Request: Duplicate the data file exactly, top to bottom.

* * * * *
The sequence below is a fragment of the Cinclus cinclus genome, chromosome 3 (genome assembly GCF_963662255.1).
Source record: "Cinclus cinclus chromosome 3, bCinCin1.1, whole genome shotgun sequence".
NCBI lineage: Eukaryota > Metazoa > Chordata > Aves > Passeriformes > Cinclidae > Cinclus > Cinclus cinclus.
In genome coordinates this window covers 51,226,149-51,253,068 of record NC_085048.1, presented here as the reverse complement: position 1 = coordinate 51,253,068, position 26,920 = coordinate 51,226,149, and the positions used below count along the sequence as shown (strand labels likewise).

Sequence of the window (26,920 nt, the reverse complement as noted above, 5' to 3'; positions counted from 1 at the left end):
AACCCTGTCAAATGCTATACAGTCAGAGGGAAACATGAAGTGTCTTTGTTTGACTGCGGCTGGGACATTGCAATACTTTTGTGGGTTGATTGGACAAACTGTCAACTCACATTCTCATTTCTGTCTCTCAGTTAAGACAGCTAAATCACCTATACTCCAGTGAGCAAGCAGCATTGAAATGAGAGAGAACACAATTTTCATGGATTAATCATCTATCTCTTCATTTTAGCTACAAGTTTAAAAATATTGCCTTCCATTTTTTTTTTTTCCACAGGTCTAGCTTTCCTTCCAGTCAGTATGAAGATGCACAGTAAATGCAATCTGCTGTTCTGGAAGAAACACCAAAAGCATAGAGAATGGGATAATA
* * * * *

The sequence below is a fragment of the Cinclus cinclus genome, chromosome 3 (genome assembly GCF_963662255.1).
Source record: "Cinclus cinclus chromosome 3, bCinCin1.1, whole genome shotgun sequence".
NCBI lineage: Eukaryota > Metazoa > Chordata > Aves > Passeriformes > Cinclidae > Cinclus > Cinclus cinclus.
In genome coordinates this window covers 51,226,149-51,253,068 of record NC_085048.1, presented here as the reverse complement: position 1 = coordinate 51,253,068, position 26,920 = coordinate 51,226,149, and the positions used below count along the sequence as shown (strand labels likewise).

Sequence of the window (26,920 nt, the reverse complement as noted above, 5' to 3'; positions counted from 1 at the left end):
AACCCTGTCAAATGCTATACAGTCAGAGGGAAACATGAAGTGTCTTTGTTTGACTGCGGCTGGGACATTGCAATACTTTTGTGGGTTGATTGGACAAACTGTCAACTCACATTCTCATTTCTGTCTCTCAGTTAAGACAGCTAAATCACCTATACTCCAGTGAGCAAGCAGCATTGAAATGAGAGAGAACACAATTTTCATGGATTAATCATCTATCTCTTCATTTTAGCTACAAGTTTAAAAATATTGCCTTCCATTTTTTTTTTTTCCACAGGTCTAGCTTTCCTTCCAGTCAGTATGAAGATGCACAGTAAATGCAATCTGCTGTTCTGGAAGAAACACCAAAAGCATAGAGAATGGGATAATA